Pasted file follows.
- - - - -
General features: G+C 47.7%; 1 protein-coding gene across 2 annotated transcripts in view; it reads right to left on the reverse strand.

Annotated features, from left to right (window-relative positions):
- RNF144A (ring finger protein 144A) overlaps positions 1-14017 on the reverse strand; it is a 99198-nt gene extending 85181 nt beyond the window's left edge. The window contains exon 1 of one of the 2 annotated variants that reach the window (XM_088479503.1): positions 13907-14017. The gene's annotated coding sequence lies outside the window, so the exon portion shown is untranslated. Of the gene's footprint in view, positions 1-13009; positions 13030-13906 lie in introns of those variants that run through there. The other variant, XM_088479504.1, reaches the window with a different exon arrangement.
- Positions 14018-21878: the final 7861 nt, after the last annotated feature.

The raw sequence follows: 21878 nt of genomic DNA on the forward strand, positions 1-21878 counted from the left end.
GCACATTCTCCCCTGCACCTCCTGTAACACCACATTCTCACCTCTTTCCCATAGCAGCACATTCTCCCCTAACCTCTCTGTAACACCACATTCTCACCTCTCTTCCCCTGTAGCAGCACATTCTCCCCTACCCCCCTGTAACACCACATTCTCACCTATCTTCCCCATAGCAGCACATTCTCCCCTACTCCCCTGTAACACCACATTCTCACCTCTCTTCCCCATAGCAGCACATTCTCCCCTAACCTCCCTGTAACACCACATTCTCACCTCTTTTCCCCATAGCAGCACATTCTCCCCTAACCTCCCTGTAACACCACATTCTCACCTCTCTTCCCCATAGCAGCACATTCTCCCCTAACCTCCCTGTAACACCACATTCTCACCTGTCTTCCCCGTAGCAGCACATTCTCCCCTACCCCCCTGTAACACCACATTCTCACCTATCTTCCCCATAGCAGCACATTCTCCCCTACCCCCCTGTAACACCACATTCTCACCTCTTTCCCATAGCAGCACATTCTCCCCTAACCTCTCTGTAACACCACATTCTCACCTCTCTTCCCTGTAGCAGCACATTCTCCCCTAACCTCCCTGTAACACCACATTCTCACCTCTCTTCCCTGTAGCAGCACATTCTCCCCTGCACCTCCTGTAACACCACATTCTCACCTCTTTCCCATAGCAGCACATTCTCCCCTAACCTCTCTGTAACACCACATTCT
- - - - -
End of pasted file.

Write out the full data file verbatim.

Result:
General features: G+C 47.7%; 1 protein-coding gene across 2 annotated transcripts in view; it reads right to left on the reverse strand.

Annotated features, from left to right (window-relative positions):
- RNF144A (ring finger protein 144A) overlaps positions 1-14017 on the reverse strand; it is a 99198-nt gene extending 85181 nt beyond the window's left edge. The window contains exon 1 of one of the 2 annotated variants that reach the window (XM_088479503.1): positions 13907-14017. The gene's annotated coding sequence lies outside the window, so the exon portion shown is untranslated. Of the gene's footprint in view, positions 1-13009; positions 13030-13906 lie in introns of those variants that run through there. The other variant, XM_088479504.1, reaches the window with a different exon arrangement.
- Positions 14018-21878: the final 7861 nt, after the last annotated feature.

The raw sequence follows: 21878 nt of genomic DNA on the forward strand, positions 1-21878 counted from the left end.
GCACATTCTCCCCTGCACCTCCTGTAACACCACATTCTCACCTCTTTCCCATAGCAGCACATTCTCCCCTAACCTCTCTGTAACACCACATTCTCACCTCTCTTCCCCTGTAGCAGCACATTCTCCCCTACCCCCCTGTAACACCACATTCTCACCTATCTTCCCCATAGCAGCACATTCTCCCCTACTCCCCTGTAACACCACATTCTCACCTCTCTTCCCCATAGCAGCACATTCTCCCCTAACCTCCCTGTAACACCACATTCTCACCTCTTTTCCCCATAGCAGCACATTCTCCCCTAACCTCCCTGTAACACCACATTCTCACCTCTCTTCCCCATAGCAGCACATTCTCCCCTAACCTCCCTGTAACACCACATTCTCACCTGTCTTCCCCGTAGCAGCACATTCTCCCCTACCCCCCTGTAACACCACATTCTCACCTATCTTCCCCATAGCAGCACATTCTCCCCTACCCCCCTGTAACACCACATTCTCACCTCTTTCCCATAGCAGCACATTCTCCCCTAACCTCTCTGTAACACCACATTCTCACCTCTCTTCCCTGTAGCAGCACATTCTCCCCTAACCTCCCTGTAACACCACATTCTCACCTCTCTTCCCTGTAGCAGCACATTCTCCCCTGCACCTCCTGTAACACCACATTCTCACCTCTTTCCCATAGCAGCACATTCTCCCCTAACCTCTCTGTAACACCACATTCT